Naveed Hussain’s article ‘Militancy or a tribal backlash?‘ (Aug 15-016) defines the Taliban insurgency as a tribal backlash that is spurred by the demands of Pakhtunwali. Believing this conclusion would lead to some paradoxical realities because an overwhelming majority of the victims of this backlash are the Pakhtuns. If these suicide bombings are not representative of mainstream Islam or the Pakistani culture, then by no stretch of imagination can they be associated with Pakhtunwali.
For the initiation of any popular Fata-wide backlash, the consensus of the jirgas would be a necessary pre-condition. But, instead of gaining that consensus, the Taliban have massacred more than 1,500 tribal elders, thus dealing a crippling blow to the jirga system itself. The reason is obvious: clan based Pakhtunwali conflicts with the ummah-based appeal of the Taliban’s version of Islam and as a result jirgas have been replaced by qazi courts wherever the Taliban have taken control.
It is very simplistic to explain the presence of outsiders in tribal areas in the context of “panah warkawal” (giving shelter). The norm is that any guest receiving shelter has to live according to the rules set by the host. But, the recent death of Khalid Khwaja at the hands of the Punjabi Taliban highlights the current pecking order in Waziristan. The local Wazirs were unable to even move Mr Khawaja’s dead body because their so called ‘guests’ had left them a warning note. This compliance of the Wazirs cannot be simply described as a mere show of hospitality.
While it is true that most Taliban are Pakhtuns, it is also a fact that most Pakhtuns are not Taliban. The Taliban form a fringe element within Pakhtun society. The resounding victory of the ANP in the 2008 elections was mostly an anti-Taliban vote. More recently, the results of a survey conducted by the Pew Research Centre in July 2010 of this year, shows that in Khyber-Pakhtunkhwa only seven per cent of the respondents approved of the Taliban, while the national approval was at 15 per cent. How could a Pakhtun backlash be less popular in the Pakhtun areas?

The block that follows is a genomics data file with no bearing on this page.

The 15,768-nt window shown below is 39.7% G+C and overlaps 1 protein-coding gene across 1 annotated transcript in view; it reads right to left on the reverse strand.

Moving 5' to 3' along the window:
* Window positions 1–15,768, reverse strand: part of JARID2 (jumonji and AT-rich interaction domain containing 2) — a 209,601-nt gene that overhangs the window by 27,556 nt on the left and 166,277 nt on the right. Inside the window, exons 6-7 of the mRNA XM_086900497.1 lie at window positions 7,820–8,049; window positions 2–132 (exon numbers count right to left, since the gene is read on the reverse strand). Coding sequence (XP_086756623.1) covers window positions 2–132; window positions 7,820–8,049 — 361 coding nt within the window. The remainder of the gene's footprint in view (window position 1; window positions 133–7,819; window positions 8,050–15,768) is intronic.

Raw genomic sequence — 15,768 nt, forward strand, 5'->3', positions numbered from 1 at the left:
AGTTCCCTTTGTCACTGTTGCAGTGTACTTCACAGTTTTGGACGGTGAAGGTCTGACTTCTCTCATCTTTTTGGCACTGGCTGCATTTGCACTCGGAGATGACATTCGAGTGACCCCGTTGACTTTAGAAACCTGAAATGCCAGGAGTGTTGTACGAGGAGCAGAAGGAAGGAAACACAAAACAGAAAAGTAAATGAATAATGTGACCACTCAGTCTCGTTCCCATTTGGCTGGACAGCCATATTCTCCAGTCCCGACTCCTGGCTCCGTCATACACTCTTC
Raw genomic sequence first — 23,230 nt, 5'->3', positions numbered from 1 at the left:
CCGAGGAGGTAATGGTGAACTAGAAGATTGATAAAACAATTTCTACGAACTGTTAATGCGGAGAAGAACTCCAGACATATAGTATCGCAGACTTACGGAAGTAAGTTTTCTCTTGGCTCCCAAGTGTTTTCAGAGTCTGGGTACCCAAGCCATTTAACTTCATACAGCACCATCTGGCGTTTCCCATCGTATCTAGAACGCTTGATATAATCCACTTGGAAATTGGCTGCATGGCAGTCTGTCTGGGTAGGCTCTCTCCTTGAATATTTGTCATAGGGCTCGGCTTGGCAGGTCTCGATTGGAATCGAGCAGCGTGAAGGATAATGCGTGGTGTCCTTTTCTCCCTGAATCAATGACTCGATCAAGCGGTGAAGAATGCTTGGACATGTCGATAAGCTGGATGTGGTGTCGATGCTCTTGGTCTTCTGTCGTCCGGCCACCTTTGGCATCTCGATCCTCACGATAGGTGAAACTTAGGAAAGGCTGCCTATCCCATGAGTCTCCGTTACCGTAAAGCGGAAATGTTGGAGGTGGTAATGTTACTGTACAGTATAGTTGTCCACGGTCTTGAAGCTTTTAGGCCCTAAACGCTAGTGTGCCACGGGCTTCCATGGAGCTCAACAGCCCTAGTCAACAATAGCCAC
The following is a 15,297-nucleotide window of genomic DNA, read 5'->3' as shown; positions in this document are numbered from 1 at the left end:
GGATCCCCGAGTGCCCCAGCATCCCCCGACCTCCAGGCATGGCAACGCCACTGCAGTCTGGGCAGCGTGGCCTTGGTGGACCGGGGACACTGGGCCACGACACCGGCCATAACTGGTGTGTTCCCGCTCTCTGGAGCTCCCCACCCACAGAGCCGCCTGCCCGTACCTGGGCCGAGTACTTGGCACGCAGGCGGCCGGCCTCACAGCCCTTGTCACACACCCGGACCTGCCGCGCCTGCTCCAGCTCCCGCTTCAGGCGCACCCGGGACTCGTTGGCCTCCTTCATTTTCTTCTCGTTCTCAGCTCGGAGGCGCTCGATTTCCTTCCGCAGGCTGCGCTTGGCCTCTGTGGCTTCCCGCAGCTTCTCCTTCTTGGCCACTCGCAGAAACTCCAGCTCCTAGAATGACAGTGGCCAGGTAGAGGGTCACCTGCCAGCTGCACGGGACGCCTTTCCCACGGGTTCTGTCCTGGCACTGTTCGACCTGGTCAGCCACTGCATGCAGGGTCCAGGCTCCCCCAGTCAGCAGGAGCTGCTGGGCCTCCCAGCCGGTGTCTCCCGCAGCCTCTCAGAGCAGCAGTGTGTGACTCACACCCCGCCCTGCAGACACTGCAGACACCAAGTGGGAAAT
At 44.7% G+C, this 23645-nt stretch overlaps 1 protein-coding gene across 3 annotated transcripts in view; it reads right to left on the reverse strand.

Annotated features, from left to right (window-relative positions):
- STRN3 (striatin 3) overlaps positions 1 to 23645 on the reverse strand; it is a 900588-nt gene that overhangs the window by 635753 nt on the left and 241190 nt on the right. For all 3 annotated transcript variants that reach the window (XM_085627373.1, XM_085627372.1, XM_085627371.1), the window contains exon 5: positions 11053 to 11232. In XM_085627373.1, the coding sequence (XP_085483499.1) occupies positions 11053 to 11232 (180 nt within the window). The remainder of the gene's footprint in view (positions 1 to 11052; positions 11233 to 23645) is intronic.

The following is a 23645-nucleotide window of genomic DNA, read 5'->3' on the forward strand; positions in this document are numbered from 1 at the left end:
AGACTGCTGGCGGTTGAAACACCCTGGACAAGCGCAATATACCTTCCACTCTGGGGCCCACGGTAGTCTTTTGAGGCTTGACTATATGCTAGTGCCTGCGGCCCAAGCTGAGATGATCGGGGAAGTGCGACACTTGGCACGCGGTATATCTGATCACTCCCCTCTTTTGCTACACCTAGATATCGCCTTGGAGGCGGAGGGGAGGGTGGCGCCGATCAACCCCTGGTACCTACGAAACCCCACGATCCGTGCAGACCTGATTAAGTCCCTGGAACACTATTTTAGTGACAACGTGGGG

The Tamil Tigers were not exactly famous for killing Tamils, neither is the ETA known for targeting Basques. But on the contrary, the Taliban don’t discriminate between Pakhtun and non-Pakhtun targets. This fact is crucial to consider before putting an ethnic label on them. Khyber- Pakhtunkhwa and Fata accounted for 69 per cent of the victims of last year’s suicide bombings in Pakistan. How exactly is the death of Pakhtuns being avenged by killing more of them?
The real Pakhtun tribal backlash is in fact anti-Taliban. The raising of anti-Taliban lashkars is being done in many areas as a response to Taliban atrocities. As per demands of Pakhtunwali, these lashkars are raised in the spirit of ‘badal’ (revenge), the call to arms is under ‘azizwale’ (clanship), and they are backed by popular support through Jirgas. In terms of identity and cause, these lashkars are far more representative of the Pakhtuns than their ethnically diversified opposition.
Through the bullet as well as the ballot, Pakhtuns have spoken overwhelmingly against the Taliban. The specific targeting of the ANP leaders and the tribal elders shows that the Taliban are threatened by any symbol of Pakhtun majority consensus. If this backlash was indeed a Pakhtun one, then the ANP leadership and the tribal leaders would have been its main perpetrators, not its main targets.
Published in The Express Tribune, September 20th, 2010.
Source: Express Tribune